Spa-like structures built by the Muuh that utilize liquid methane containing the complex organic molecules collectively known as tholins.
  • Ultima Gate  - Text by Dalex
    A wormhole of non-terragen origin within boundaries of Muuh space.
  • Unnamed species HIE300CZE  - Text by Steve Bowers
    Predatory species provolved by the Muuh; hopefully extinct.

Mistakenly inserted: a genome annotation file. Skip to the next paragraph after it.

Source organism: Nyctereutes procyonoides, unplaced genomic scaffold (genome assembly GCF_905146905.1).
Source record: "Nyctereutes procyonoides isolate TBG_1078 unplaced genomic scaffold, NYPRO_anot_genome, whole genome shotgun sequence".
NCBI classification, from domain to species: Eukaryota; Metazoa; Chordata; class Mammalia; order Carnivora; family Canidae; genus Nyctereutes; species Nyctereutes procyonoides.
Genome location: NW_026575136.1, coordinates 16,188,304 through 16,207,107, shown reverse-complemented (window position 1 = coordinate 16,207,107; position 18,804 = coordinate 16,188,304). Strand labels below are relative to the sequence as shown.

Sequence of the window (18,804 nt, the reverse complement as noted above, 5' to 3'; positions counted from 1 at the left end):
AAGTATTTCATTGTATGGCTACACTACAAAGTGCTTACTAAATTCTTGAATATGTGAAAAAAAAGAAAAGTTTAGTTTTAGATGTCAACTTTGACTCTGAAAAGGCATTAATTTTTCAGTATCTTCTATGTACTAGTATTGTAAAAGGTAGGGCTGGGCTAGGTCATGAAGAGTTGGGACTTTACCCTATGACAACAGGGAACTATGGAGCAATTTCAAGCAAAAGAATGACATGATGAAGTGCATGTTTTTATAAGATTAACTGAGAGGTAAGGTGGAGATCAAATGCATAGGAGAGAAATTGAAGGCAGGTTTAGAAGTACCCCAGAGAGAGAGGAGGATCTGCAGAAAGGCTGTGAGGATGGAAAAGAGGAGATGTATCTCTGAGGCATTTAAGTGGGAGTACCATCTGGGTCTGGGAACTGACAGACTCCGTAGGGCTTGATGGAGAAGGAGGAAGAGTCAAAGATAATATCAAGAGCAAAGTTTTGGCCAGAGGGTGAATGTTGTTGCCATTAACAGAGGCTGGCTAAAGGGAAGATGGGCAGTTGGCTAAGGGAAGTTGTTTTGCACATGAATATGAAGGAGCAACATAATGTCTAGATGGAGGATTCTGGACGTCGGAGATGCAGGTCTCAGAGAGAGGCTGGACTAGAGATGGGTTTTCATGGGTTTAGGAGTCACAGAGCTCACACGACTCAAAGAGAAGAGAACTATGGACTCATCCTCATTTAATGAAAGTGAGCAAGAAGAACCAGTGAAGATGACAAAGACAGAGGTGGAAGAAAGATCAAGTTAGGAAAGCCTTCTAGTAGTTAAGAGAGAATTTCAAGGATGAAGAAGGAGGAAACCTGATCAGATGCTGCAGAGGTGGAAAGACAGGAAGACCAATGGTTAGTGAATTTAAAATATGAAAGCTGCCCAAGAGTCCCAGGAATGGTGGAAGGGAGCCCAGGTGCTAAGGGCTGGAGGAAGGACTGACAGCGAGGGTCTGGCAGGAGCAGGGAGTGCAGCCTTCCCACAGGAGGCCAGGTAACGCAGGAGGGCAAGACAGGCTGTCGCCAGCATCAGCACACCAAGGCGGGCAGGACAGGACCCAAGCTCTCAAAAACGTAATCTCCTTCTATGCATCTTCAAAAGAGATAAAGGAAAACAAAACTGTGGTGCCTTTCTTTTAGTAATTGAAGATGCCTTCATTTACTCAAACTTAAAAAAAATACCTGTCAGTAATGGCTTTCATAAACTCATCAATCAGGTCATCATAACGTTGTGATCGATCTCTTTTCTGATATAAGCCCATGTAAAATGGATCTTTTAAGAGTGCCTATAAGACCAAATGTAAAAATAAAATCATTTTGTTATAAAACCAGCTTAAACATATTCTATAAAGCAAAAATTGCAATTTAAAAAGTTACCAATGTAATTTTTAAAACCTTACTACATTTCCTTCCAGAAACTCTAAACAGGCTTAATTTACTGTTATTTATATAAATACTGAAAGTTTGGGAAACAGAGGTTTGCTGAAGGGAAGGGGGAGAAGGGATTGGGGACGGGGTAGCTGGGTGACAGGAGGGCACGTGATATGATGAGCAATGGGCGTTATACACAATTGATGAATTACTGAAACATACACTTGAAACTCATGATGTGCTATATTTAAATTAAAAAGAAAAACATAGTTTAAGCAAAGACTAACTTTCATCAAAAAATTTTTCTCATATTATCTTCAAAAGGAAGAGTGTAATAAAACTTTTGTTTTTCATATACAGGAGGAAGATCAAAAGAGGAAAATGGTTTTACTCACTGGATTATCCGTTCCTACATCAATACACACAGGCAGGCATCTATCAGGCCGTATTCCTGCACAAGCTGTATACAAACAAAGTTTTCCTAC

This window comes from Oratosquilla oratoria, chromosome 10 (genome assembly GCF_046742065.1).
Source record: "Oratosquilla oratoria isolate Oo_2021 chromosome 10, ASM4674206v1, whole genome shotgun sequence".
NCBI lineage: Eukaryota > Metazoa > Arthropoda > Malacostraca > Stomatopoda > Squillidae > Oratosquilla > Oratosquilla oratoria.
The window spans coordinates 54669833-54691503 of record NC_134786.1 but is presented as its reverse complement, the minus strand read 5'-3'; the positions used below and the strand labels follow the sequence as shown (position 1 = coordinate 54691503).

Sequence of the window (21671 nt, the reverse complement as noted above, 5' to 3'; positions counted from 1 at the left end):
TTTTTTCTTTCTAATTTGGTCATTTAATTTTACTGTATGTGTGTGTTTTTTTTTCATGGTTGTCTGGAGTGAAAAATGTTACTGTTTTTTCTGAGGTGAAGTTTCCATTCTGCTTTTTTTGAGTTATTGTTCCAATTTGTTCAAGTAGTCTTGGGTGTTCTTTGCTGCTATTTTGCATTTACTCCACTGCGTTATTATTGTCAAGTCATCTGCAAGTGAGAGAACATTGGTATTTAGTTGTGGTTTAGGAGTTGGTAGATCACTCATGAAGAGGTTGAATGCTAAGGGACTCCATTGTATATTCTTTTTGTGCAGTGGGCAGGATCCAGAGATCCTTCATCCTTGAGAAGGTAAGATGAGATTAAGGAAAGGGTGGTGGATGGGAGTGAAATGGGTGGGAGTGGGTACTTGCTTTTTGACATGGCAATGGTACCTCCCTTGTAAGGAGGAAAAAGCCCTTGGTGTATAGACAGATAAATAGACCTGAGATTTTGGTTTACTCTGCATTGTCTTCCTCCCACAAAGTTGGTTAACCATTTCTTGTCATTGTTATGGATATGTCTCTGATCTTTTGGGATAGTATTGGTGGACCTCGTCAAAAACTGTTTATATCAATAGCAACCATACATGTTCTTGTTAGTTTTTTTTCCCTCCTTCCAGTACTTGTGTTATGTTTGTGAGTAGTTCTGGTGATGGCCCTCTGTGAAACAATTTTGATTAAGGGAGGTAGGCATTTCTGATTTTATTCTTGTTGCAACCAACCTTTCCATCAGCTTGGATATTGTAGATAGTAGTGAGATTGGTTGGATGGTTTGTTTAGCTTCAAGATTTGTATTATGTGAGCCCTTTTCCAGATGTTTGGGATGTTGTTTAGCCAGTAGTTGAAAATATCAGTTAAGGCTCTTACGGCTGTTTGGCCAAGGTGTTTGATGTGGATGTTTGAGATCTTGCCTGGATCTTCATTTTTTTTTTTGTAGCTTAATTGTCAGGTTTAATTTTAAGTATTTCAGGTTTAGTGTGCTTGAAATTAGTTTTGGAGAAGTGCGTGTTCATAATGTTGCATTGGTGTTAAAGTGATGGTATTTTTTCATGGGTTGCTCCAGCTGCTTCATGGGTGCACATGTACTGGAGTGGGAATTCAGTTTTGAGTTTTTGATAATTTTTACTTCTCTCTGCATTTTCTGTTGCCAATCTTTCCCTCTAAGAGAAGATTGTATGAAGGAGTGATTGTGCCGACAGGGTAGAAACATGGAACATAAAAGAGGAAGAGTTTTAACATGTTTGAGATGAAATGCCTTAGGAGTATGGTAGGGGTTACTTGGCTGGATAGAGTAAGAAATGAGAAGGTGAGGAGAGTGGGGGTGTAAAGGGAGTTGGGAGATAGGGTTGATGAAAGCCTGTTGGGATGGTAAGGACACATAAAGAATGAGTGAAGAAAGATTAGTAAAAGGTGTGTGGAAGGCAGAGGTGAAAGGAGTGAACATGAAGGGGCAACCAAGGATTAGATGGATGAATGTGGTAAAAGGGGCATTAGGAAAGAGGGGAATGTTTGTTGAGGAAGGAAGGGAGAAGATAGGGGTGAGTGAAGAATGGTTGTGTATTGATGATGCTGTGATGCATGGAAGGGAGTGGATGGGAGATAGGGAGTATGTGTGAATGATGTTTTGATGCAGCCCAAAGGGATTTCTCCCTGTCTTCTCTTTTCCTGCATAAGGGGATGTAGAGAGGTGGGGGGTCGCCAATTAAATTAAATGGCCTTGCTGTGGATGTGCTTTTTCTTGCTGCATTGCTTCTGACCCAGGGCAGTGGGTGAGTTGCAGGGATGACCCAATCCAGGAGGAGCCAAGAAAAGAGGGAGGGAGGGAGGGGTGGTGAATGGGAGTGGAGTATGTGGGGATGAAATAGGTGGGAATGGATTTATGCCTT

• Xenobiochemistry  - Text by Stephen Inniss
    Xenobiochemistry is the study of the comparative biochemistry of Terragen, neogen, and xenobiont organisms. This includes alternatives to water as a solvent, alternative photosynthetic processes (xenophotosynthesis), and many other topics.
Related Topics
Development Notes
Text by Anders Sandberg
additional material by M. Alan Kazlev, Steve Bowers and Stephen Inniss
Initially published on 21 February 2001.